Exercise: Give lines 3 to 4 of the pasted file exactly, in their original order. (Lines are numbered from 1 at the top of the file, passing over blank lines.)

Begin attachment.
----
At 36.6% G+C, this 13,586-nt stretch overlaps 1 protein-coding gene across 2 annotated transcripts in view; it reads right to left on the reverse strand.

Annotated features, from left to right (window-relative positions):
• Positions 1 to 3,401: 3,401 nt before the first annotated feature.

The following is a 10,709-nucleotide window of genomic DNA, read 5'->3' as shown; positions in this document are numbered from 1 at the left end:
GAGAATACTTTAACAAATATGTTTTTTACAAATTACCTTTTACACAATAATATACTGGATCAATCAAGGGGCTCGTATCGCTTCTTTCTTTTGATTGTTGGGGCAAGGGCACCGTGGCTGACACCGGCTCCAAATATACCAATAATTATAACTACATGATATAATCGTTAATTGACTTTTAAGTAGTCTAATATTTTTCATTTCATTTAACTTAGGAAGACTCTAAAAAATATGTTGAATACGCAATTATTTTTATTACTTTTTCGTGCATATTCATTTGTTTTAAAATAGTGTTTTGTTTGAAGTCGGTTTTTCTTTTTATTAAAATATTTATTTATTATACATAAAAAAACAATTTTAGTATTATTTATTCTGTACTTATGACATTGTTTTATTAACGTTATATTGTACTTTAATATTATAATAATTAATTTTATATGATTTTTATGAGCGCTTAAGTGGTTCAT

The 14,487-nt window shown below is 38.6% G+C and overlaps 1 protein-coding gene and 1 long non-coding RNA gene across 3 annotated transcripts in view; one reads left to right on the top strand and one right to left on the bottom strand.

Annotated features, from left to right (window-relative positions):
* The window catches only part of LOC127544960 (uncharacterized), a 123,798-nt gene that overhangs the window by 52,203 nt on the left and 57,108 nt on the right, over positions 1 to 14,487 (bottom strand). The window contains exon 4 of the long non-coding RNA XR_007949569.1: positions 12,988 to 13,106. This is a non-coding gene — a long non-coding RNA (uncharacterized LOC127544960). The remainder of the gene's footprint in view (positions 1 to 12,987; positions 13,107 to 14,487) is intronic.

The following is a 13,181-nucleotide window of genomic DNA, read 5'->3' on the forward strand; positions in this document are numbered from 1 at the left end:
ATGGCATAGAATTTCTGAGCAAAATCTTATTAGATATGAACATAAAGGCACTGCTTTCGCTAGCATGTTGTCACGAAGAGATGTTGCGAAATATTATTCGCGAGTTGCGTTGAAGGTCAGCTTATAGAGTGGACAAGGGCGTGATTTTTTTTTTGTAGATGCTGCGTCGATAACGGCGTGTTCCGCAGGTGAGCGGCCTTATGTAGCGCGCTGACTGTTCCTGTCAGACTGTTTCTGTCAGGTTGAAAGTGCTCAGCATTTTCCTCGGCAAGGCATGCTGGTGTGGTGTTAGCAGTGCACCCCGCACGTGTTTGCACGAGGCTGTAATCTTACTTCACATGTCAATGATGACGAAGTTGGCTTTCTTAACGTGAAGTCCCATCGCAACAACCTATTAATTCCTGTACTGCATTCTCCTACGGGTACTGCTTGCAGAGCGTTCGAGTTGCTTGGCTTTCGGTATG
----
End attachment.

• Positions 1 to 3,401: 3,401 nt before the first annotated feature.

The following is a 10,709-nucleotide window of genomic DNA, read 5'->3' as shown; positions in this document are numbered from 1 at the left end: